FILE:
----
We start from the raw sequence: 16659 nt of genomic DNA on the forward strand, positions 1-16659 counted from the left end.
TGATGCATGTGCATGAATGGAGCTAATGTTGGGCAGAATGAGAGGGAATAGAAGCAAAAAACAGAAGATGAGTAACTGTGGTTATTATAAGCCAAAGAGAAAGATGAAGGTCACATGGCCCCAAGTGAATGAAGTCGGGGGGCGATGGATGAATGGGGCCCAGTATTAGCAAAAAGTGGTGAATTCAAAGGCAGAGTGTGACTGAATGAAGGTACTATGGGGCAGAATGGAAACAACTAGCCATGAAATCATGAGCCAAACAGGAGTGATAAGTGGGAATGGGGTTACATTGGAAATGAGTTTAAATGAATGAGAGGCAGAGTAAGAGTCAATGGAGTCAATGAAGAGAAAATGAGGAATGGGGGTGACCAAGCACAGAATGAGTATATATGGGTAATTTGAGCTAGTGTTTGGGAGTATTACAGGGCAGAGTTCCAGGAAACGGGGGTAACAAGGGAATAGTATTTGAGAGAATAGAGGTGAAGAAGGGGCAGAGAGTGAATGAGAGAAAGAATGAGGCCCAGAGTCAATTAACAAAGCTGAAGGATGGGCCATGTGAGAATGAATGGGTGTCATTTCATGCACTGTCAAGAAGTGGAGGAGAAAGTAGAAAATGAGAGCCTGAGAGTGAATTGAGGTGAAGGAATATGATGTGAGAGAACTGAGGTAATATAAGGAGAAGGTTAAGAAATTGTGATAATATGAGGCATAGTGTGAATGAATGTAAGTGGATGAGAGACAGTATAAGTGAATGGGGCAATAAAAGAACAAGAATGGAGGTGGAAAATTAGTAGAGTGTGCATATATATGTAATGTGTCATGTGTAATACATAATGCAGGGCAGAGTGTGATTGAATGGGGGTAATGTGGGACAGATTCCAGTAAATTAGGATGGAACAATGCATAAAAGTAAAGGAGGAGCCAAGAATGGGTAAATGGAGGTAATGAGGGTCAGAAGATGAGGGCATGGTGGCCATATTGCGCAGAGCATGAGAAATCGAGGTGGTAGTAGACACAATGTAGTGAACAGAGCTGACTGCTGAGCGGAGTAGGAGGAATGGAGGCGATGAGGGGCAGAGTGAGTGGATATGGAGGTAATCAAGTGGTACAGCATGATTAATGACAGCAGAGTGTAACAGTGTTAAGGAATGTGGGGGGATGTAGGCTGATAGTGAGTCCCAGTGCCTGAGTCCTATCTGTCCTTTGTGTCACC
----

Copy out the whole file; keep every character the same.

We start from the raw sequence: 16659 nt of genomic DNA on the forward strand, positions 1-16659 counted from the left end.
TGATGCATGTGCATGAATGGAGCTAATGTTGGGCAGAATGAGAGGGAATAGAAGCAAAAAACAGAAGATGAGTAACTGTGGTTATTATAAGCCAAAGAGAAAGATGAAGGTCACATGGCCCCAAGTGAATGAAGTCGGGGGGCGATGGATGAATGGGGCCCAGTATTAGCAAAAAGTGGTGAATTCAAAGGCAGAGTGTGACTGAATGAAGGTACTATGGGGCAGAATGGAAACAACTAGCCATGAAATCATGAGCCAAACAGGAGTGATAAGTGGGAATGGGGTTACATTGGAAATGAGTTTAAATGAATGAGAGGCAGAGTAAGAGTCAATGGAGTCAATGAAGAGAAAATGAGGAATGGGGGTGACCAAGCACAGAATGAGTATATATGGGTAATTTGAGCTAGTGTTTGGGAGTATTACAGGGCAGAGTTCCAGGAAACGGGGGTAACAAGGGAATAGTATTTGAGAGAATAGAGGTGAAGAAGGGGCAGAGAGTGAATGAGAGAAAGAATGAGGCCCAGAGTCAATTAACAAAGCTGAAGGATGGGCCATGTGAGAATGAATGGGTGTCATTTCATGCACTGTCAAGAAGTGGAGGAGAAAGTAGAAAATGAGAGCCTGAGAGTGAATTGAGGTGAAGGAATATGATGTGAGAGAACTGAGGTAATATAAGGAGAAGGTTAAGAAATTGTGATAATATGAGGCATAGTGTGAATGAATGTAAGTGGATGAGAGACAGTATAAGTGAATGGGGCAATAAAAGAACAAGAATGGAGGTGGAAAATTAGTAGAGTGTGCATATATATGTAATGTGTCATGTGTAATACATAATGCAGGGCAGAGTGTGATTGAATGGGGGTAATGTGGGACAGATTCCAGTAAATTAGGATGGAACAATGCATAAAAGTAAAGGAGGAGCCAAGAATGGGTAAATGGAGGTAATGAGGGTCAGAAGATGAGGGCATGGTGGCCATATTGCGCAGAGCATGAGAAATCGAGGTGGTAGTAGACACAATGTAGTGAACAGAGCTGACTGCTGAGCGGAGTAGGAGGAATGGAGGCGATGAGGGGCAGAGTGAGTGGATATGGAGGTAATCAAGTGGTACAGCATGATTAATGACAGCAGAGTGTAACAGTGTTAAGGAATGTGGGGGGATGTAGGCTGATAGTGAGTCCCAGTGCCTGAGTCCTATCTGTCCTTTGTGTCACC